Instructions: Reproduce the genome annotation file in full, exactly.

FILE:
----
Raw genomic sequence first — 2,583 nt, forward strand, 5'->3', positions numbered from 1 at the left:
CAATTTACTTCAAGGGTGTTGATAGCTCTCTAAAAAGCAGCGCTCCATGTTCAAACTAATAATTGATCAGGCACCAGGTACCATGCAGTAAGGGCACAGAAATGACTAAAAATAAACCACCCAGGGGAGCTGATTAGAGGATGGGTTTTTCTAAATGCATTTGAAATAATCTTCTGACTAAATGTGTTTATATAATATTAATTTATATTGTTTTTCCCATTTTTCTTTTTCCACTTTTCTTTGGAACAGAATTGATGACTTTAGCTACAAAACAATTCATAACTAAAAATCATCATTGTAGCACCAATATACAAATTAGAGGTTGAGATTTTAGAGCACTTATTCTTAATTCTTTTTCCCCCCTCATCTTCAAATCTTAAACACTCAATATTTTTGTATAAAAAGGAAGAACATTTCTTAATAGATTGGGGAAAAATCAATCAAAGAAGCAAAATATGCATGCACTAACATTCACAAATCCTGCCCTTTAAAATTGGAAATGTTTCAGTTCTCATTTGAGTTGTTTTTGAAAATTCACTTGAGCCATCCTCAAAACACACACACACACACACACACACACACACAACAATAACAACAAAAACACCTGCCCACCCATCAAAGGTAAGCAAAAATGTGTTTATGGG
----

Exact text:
Raw genomic sequence first — 2,583 nt, forward strand, 5'->3', positions numbered from 1 at the left:
CAATTTACTTCAAGGGTGTTGATAGCTCTCTAAAAAGCAGCGCTCCATGTTCAAACTAATAATTGATCAGGCACCAGGTACCATGCAGTAAGGGCACAGAAATGACTAAAAATAAACCACCCAGGGGAGCTGATTAGAGGATGGGTTTTTCTAAATGCATTTGAAATAATCTTCTGACTAAATGTGTTTATATAATATTAATTTATATTGTTTTTCCCATTTTTCTTTTTCCACTTTTCTTTGGAACAGAATTGATGACTTTAGCTACAAAACAATTCATAACTAAAAATCATCATTGTAGCACCAATATACAAATTAGAGGTTGAGATTTTAGAGCACTTATTCTTAATTCTTTTTCCCCCCTCATCTTCAAATCTTAAACACTCAATATTTTTGTATAAAAAGGAAGAACATTTCTTAATAGATTGGGGAAAAATCAATCAAAGAAGCAAAATATGCATGCACTAACATTCACAAATCCTGCCCTTTAAAATTGGAAATGTTTCAGTTCTCATTTGAGTTGTTTTTGAAAATTCACTTGAGCCATCCTCAAAACACACACACACACACACACACACACACACAACAATAACAACAAAAACACCTGCCCACCCATCAAAGGTAAGCAAAAATGTGTTTATGGG